As scruffy as he was mean: Jacky Barrett, Trinity’s great eccentric

An Irishman’s Diary

Universities probably have more than their fair share of eccentrics, one of whom was John (also known as "Jacky") Barrett, who spent most of his life in Trinity College Dublin. Although he died 200 years ago on November 15th, he was still remembered well into the last century.

A Trinity library blog quotes the Journal of the Cork Historical and Archaeological Society for 1900 which noted that “his appetite for food was as great as his hunger for literature and whose love of money was in a proportionate degree”.

Rev Robert Wyse Jackson, in The Bell magazine in September 1943, said "of all Dublin oddities, few can have excelled the famous Jacky Barrett … the Odd Fellow par excellence of all time". Both of the articles just cited, and other references elsewhere, such as Jonah Barrington's Sketches (1827) and Charles Lever's novel Charles O'Malley (1840), tell how Barrett took little care about his appearance, how reluctant he was to spend any money and how unworldly he was in general, and offer many anecdotes to describe these characteristics.

His year of birth was most likely 1753 and he was born in Ballyroan, Co Laois (then Queen's County). His father, Rev Daniel Barrett, was a Church of Ireland clergyman and his mother was Rossamund Gofton. Following schooling in Dublin by a Mr Shiel, he entered Trinity College as a pensioner (ie, he paid his own fees) in July 1770, winning a scholarship three years later. For the rest of his life, he seldom left the college.


He completed his undergraduate degree in 1775, became a fellow in 1778, and college librarian 1791-1808 (some sources state until his death in 1821, with a couple of breaks). Barrett was regius professor of Greek (1796-97), and professor of Hebrew, becoming vice-provost in 1806 and holding that position until 1821.

The library underwent some significant development during his time as librarian. An important collection of Irish manuscripts was presented to the library by Sir John Sebright in 1786; the board approved substantial spending on newly published books in the 1790s, and under the Copyright Act of 1801, Trinity College library became a copyright library, which meant it was entitled to a copy of every book published in Britain and Ireland. The Fagel Library of some 20,000 works was purchased in 1802 and Barrett spent some years cataloguing it. The Quin Collection was donated in 1805 and Shakespeare's First Folio was bought.

He made an important discovery in the library, a palimpsest manuscript of St Matthew's Gospel, dating from a very early period and known as Codex Z, which he edited. Another worthwhile publication was on the early life and works of Jonathan Swift but his other published works proved of little use. One was An Inquiry into the Origins of the Constellations that Compose the Zodiac (1800); while it showed his learning and knowledge of ancient languages, the journal of the Cork Historical and Archaeological Society mentioned that "he propounded the wildest and most fanciful theories" in the work.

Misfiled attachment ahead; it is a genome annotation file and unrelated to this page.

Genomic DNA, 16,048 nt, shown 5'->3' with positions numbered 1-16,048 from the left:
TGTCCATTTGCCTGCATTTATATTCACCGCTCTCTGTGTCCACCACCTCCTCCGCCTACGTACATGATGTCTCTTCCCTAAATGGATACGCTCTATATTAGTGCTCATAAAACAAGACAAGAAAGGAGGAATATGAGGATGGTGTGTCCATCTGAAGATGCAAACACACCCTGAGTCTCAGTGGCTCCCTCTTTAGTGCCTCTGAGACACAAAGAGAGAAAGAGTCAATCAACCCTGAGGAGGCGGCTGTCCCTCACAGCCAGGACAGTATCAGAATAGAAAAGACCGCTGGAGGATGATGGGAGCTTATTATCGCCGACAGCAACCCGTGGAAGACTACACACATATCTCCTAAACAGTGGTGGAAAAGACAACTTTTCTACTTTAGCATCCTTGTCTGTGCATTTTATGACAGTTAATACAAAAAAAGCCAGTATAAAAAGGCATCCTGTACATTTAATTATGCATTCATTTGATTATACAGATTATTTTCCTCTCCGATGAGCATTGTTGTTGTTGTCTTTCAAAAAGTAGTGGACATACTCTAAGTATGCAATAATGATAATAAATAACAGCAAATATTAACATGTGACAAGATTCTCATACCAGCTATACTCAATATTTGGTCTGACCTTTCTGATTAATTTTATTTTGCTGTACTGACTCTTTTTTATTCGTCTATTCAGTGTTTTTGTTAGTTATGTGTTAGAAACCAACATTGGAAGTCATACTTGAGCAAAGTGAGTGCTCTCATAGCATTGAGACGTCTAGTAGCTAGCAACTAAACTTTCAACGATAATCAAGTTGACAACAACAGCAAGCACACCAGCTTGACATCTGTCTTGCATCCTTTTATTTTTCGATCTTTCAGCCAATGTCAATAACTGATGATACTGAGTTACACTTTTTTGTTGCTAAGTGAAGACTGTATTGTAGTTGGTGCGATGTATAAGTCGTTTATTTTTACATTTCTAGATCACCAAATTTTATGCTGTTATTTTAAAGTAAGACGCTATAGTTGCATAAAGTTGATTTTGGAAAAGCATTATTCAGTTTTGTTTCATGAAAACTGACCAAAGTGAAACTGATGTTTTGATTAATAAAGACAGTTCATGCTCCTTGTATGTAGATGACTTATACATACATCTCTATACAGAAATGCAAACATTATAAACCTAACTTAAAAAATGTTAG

But he is remembered neither for his writings nor other achievements but for his eccentricities. For generations of students at Trinity, he seems to have been a figure of fun. He took no care with his appearance, looking dirty in both person and attire. Despite a voracious appetite for food, he was notoriously mean and lived extremely frugally. On one occasion, students found him in his college rooms almost dead from hypothermia and managed to revive him with sips of hot punch. His mannerisms were decidedly odd and his speech markedly coarse at times.

Linda Lunney, who wrote the entry on him in the Dictionary of Irish Biography, also referred to "his lack of ordinary practical knowledge of the world. It was said that he failed to recognise a sheep, though he had eaten mutton at commons for 40 years".

Having spent virtually no money during his life, when he died at 68, he left some £80,000 (a huge sum for those days), mostly to feed the hungry and clothe the naked, with little going to any relative. “Trustees of his will interpreted his legacies to ‘the hungry’ and ‘the naked’ to include near relations who had frequently and in vain implored his charity, and who had received only token bequests in the will,” according to Lunney.

His portrait in Trinity seemed to mimic his lifestyle, as a later college vice-provost, Dr Wall, declared that the portrait of "Jacky in the hall grew like the original, as it got dirtier every day".